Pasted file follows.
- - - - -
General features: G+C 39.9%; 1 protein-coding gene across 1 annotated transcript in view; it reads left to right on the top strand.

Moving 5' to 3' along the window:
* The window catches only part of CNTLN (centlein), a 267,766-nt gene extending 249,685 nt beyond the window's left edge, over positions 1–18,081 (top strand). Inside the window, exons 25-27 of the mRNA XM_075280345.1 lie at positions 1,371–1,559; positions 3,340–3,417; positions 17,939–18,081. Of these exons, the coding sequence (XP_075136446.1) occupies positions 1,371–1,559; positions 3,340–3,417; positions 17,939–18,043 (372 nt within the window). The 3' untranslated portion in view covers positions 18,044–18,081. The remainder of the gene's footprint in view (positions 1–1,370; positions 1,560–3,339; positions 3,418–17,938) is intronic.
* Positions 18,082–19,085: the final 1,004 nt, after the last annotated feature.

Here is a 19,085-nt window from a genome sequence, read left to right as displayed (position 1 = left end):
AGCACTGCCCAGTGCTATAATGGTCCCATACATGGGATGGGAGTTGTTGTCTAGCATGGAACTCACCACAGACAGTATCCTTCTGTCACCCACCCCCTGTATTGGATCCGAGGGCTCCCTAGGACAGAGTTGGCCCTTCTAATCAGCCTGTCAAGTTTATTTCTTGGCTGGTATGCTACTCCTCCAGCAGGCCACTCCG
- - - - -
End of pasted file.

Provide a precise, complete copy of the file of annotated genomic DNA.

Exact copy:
General features: G+C 39.9%; 1 protein-coding gene across 1 annotated transcript in view; it reads left to right on the top strand.

Moving 5' to 3' along the window:
* The window catches only part of CNTLN (centlein), a 267,766-nt gene extending 249,685 nt beyond the window's left edge, over positions 1–18,081 (top strand). Inside the window, exons 25-27 of the mRNA XM_075280345.1 lie at positions 1,371–1,559; positions 3,340–3,417; positions 17,939–18,081. Of these exons, the coding sequence (XP_075136446.1) occupies positions 1,371–1,559; positions 3,340–3,417; positions 17,939–18,043 (372 nt within the window). The 3' untranslated portion in view covers positions 18,044–18,081. The remainder of the gene's footprint in view (positions 1–1,370; positions 1,560–3,339; positions 3,418–17,938) is intronic.
* Positions 18,082–19,085: the final 1,004 nt, after the last annotated feature.

Here is a 19,085-nt window from a genome sequence, read left to right as displayed (position 1 = left end):
AGCACTGCCCAGTGCTATAATGGTCCCATACATGGGATGGGAGTTGTTGTCTAGCATGGAACTCACCACAGACAGTATCCTTCTGTCACCCACCCCCTGTATTGGATCCGAGGGCTCCCTAGGACAGAGTTGGCCCTTCTAATCAGCCTGTCAAGTTTATTTCTTGGCTGGTATGCTACTCCTCCAGCAGGCCACTCCG